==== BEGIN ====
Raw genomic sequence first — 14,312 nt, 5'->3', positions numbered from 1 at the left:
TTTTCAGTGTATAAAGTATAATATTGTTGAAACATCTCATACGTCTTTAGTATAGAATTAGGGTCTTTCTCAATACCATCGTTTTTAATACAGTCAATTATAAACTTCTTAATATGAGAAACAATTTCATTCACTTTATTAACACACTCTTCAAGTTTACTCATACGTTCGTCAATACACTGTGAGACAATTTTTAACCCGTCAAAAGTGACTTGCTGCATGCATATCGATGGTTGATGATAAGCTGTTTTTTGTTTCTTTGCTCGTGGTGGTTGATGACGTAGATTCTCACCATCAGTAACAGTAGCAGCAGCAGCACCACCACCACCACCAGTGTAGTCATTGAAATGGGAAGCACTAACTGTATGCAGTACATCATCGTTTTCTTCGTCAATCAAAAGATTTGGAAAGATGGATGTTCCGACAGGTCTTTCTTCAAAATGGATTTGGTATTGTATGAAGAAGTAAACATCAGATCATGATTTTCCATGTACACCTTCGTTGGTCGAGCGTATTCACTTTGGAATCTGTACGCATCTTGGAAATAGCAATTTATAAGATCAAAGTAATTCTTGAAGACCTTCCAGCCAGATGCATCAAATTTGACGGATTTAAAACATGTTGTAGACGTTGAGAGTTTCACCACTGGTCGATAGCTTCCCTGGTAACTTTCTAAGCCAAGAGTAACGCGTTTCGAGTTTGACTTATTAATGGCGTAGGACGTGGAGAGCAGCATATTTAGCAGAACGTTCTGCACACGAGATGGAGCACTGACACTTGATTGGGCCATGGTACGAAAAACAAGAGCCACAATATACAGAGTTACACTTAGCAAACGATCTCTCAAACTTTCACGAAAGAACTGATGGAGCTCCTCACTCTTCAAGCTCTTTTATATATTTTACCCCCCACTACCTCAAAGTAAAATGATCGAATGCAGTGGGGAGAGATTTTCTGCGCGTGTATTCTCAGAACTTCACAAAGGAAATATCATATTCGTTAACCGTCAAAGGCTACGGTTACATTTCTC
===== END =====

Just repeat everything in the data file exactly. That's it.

Raw genomic sequence first — 14,312 nt, 5'->3', positions numbered from 1 at the left:
TTTTCAGTGTATAAAGTATAATATTGTTGAAACATCTCATACGTCTTTAGTATAGAATTAGGGTCTTTCTCAATACCATCGTTTTTAATACAGTCAATTATAAACTTCTTAATATGAGAAACAATTTCATTCACTTTATTAACACACTCTTCAAGTTTACTCATACGTTCGTCAATACACTGTGAGACAATTTTTAACCCGTCAAAAGTGACTTGCTGCATGCATATCGATGGTTGATGATAAGCTGTTTTTTGTTTCTTTGCTCGTGGTGGTTGATGACGTAGATTCTCACCATCAGTAACAGTAGCAGCAGCAGCACCACCACCACCACCAGTGTAGTCATTGAAATGGGAAGCACTAACTGTATGCAGTACATCATCGTTTTCTTCGTCAATCAAAAGATTTGGAAAGATGGATGTTCCGACAGGTCTTTCTTCAAAATGGATTTGGTATTGTATGAAGAAGTAAACATCAGATCATGATTTTCCATGTACACCTTCGTTGGTCGAGCGTATTCACTTTGGAATCTGTACGCATCTTGGAAATAGCAATTTATAAGATCAAAGTAATTCTTGAAGACCTTCCAGCCAGATGCATCAAATTTGACGGATTTAAAACATGTTGTAGACGTTGAGAGTTTCACCACTGGTCGATAGCTTCCCTGGTAACTTTCTAAGCCAAGAGTAACGCGTTTCGAGTTTGACTTATTAATGGCGTAGGACGTGGAGAGCAGCATATTTAGCAGAACGTTCTGCACACGAGATGGAGCACTGACACTTGATTGGGCCATGGTACGAAAAACAAGAGCCACAATATACAGAGTTACACTTAGCAAACGATCTCTCAAACTTTCACGAAAGAACTGATGGAGCTCCTCACTCTTCAAGCTCTTTTATATATTTTACCCCCCACTACCTCAAAGTAAAATGATCGAATGCAGTGGGGAGAGATTTTCTGCGCGTGTATTCTCAGAACTTCACAAAGGAAATATCATATTCGTTAACCGTCAAAGGCTACGGTTACATTTCTC